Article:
Iran says it has built its biggest type of drone yet, an unmanned plane that it claims could fly to Israel and other countries in the Middle East.
The remote-controlled aircraft, known as Fotros and designed for surveillance or strike missions, was displayed during a ceremony Monday at the Iranian Armed Forces Aviation Industries Organization in Tehran, according to the state-run Press TV news organization.
The actual size of the drone wasn't reported. But the aircraft supposedly has an operational radius of as much as 2,000 kilometers (about 1,250 miles), a service ceiling of up to 25,000 feet and an endurance of up to 30 hours, according to the article, which cited Iranian Defense Minister Brig. Gen. Hossein Dehqan. He touted its ability to carry munitions such as air-to-surface missiles, as well as its reconnaissance applications.
"The protection of maritime and land borders, monitoring of oil pipelines and telecommunications lines, road traffic control, the surveillance of areas struck by earthquakes, blazes and floods, environmental monitoring for the sake of environment protection, and the transmission of precise images and films throughout the mission are among the capabilities of the Fotros drone," Dehqan said, according to the report.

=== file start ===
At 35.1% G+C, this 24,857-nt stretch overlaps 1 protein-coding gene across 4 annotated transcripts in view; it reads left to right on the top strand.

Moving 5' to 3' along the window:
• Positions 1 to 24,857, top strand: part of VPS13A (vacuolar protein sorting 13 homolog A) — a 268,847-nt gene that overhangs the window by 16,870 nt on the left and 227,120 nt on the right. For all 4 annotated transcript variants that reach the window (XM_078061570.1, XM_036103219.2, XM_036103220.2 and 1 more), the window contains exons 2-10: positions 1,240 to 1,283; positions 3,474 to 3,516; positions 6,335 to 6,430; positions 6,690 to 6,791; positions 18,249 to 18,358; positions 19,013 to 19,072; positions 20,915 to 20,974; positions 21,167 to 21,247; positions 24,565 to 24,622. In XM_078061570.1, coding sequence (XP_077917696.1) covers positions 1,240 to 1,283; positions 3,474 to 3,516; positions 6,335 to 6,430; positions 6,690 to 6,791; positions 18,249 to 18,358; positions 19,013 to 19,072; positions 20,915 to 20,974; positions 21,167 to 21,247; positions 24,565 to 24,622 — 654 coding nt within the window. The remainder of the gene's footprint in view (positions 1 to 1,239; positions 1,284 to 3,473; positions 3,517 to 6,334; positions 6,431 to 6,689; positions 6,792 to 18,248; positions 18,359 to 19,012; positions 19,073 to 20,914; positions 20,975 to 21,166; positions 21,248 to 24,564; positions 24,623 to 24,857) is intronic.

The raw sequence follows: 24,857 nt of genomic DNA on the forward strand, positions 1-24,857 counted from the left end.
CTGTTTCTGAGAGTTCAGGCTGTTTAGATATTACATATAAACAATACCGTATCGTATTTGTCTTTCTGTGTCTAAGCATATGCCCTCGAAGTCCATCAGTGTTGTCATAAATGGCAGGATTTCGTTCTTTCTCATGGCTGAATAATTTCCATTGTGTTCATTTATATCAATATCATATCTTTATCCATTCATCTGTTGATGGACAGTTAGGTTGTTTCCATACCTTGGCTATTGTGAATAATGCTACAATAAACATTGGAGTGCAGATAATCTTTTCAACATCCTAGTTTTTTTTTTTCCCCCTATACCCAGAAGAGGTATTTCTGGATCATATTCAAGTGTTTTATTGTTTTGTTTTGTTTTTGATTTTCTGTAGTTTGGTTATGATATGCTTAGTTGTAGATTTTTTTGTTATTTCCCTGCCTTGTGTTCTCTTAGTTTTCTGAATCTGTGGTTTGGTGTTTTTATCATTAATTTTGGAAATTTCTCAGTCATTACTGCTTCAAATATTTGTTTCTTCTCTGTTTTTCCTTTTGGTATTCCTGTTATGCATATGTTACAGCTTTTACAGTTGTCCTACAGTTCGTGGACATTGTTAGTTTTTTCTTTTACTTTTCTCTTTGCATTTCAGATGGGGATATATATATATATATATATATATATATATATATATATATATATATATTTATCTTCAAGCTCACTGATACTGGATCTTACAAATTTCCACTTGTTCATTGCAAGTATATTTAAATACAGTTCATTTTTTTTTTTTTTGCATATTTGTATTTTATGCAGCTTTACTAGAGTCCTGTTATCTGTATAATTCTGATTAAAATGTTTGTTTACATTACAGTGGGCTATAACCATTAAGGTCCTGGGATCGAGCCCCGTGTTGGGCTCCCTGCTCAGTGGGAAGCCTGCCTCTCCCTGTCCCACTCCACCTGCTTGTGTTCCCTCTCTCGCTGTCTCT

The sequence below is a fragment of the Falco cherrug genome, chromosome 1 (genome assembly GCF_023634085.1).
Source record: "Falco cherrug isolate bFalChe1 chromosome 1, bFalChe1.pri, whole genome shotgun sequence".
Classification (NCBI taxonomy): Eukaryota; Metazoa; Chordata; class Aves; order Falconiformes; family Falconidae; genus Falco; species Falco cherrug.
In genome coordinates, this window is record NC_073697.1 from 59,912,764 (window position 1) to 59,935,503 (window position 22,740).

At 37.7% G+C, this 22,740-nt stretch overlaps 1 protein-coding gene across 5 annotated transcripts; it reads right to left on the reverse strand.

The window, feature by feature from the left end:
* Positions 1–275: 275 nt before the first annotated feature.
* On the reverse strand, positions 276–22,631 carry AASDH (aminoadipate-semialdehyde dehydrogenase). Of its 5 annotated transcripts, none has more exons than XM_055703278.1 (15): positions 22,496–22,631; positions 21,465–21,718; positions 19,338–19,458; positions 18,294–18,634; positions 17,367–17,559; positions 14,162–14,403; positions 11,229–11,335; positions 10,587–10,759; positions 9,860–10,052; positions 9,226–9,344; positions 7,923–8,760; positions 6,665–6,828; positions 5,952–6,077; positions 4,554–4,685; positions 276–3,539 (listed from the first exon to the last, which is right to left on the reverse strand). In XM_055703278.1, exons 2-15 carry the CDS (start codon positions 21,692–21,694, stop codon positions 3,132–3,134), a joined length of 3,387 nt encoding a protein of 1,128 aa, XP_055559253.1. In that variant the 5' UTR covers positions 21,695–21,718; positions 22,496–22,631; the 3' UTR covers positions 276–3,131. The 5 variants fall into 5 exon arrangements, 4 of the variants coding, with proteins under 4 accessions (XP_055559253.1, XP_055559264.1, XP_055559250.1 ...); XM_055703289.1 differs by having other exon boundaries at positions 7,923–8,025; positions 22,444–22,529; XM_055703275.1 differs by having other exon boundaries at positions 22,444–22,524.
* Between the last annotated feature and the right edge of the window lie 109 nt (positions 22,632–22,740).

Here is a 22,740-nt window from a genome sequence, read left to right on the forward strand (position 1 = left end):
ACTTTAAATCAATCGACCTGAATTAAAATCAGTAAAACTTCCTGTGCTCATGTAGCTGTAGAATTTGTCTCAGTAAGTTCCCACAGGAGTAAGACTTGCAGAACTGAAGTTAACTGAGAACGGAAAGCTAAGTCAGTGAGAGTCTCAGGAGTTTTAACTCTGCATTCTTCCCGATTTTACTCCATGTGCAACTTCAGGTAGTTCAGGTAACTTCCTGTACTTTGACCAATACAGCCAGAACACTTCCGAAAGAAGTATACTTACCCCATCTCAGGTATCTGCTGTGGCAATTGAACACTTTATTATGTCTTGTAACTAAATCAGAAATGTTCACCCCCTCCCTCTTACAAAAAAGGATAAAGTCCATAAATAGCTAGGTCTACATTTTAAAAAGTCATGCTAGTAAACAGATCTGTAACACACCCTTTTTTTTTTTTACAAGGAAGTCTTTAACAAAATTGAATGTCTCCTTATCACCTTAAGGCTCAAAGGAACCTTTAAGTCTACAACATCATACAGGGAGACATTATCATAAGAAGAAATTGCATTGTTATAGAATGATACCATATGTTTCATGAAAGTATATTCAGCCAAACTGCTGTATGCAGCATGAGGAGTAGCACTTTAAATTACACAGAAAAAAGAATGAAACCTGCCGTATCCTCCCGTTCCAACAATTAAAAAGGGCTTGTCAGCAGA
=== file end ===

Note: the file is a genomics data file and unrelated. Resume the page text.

It's at least the fourth drone developed by the Islamic Republic of Iran, though like the country's other military technology, the aircraft's performance and quality remain in question.
Iran in 2010 unveiled the long-range Karrar drone, which reportedly has an operational radius of 1,000 kilometers (about 620 miles) and the capacity to carry two 115-kilogram bombs or a precision-guided munition weighing 227 kilograms, according to the article.
In 2012, it followed up with its first medium-altitude unmanned aircraft, known as the Shahed-129, to fly combat or surveillance missions lasting as long as a day, the news organization reported.
And earlier this year, the country's ground forces unveiled a low-altitude drone, Yasir, which can supposedly fly as high as 15,000 feet for as long as eight hours and as far as 200 kilometers (about 125 miles), according to the article.
Israel has robust air defenses designed to deal with a range of threats, presumably including those the size of Iran's new Fotros drone.